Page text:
[...] it soon became clear that the sphere of activity of private charity organizations was too limited, obliging the state authorities to intervene and replace, extend, or improve the activities of these organizations in the social field.2 Hence, there was now, on the one hand, a growing need for professionals, and, on the other, a large group of aspirants or potential candidates for the job-the nurses, many of whom, especially the trained ones, were trying to find an alternative field of activity, because in the long run private practice and hospital work were not proving to be attractive forms of employment. Aus Schwester Gerda's Tagebuch (Charity's Thorny Path-Excerpts from Nurse Gerda's Diary);4 a report on her experiences as police assistant in Stuttgart;5 several other publications stemming from her work as police assistant; 6 and records of her dispute with her employer, the city of Stuttgart.7 The title of the diary-Excerpts from Nurse Gerda's Diary-notwithstanding, our assumption is that the book, a mixture of documentation, fiction, and autobiography, strongly parallels the editor's own life.8 Even if the diary is not altogether autobiographical, the episodes concerning private nursing are authentic enough-a finding corroborated by Agnes Karll, founder of the Professional Association of Nurses in Germany,9 who wrote the foreword to the book and who could speak from much personal experience as a private nurse.10 A Word about Henriette Arendt Henriette Arendt was born in Knigsberg in 1874.11 Her father, Max Arendt, was a merchant and city councilor.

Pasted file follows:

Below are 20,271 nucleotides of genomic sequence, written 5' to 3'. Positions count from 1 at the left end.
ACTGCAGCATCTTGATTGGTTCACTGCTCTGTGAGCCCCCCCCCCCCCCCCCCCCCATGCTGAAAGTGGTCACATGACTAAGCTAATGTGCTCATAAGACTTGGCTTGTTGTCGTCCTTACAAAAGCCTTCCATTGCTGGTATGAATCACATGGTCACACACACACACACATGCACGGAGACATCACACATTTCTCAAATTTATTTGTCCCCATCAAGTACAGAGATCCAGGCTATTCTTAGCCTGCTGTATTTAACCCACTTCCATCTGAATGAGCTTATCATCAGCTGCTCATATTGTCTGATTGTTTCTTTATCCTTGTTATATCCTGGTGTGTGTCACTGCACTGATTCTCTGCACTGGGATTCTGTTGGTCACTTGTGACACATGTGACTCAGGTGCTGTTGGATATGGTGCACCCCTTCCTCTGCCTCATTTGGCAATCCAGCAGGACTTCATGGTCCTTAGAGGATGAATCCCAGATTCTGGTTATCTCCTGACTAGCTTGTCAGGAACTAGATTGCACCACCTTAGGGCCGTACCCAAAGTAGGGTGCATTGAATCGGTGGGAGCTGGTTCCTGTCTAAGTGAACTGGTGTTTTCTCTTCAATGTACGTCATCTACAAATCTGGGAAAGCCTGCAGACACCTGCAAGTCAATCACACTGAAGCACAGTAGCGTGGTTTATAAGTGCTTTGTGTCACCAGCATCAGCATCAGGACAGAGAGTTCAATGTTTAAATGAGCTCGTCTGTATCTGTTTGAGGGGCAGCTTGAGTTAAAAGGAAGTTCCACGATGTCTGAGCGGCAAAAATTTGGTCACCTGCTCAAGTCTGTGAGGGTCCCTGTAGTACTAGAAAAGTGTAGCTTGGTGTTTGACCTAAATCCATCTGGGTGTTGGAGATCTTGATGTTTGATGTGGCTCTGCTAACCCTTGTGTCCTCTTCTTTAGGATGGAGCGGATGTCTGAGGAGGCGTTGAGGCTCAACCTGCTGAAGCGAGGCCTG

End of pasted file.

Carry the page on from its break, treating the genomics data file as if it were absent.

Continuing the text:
“Out of the Frying Pan and into the Fire”: From Private Nurse to Police Assistant— A Case Study from the Turn of the 19th to the 20th Century Sylvelyn Hähner-Rombach Institute for the History of Medicine of the Robert Bosch Foundation At the beginning of the twentieth century, new ﬁelds of activity for women— often for those with a nursing background—were gradually emerging. It had become clear to an increasing degree that the solution of the so-called social question by means of reforms would call for more and more professionals in the ﬁeld of social and welfare work, instead of the laypersons who until
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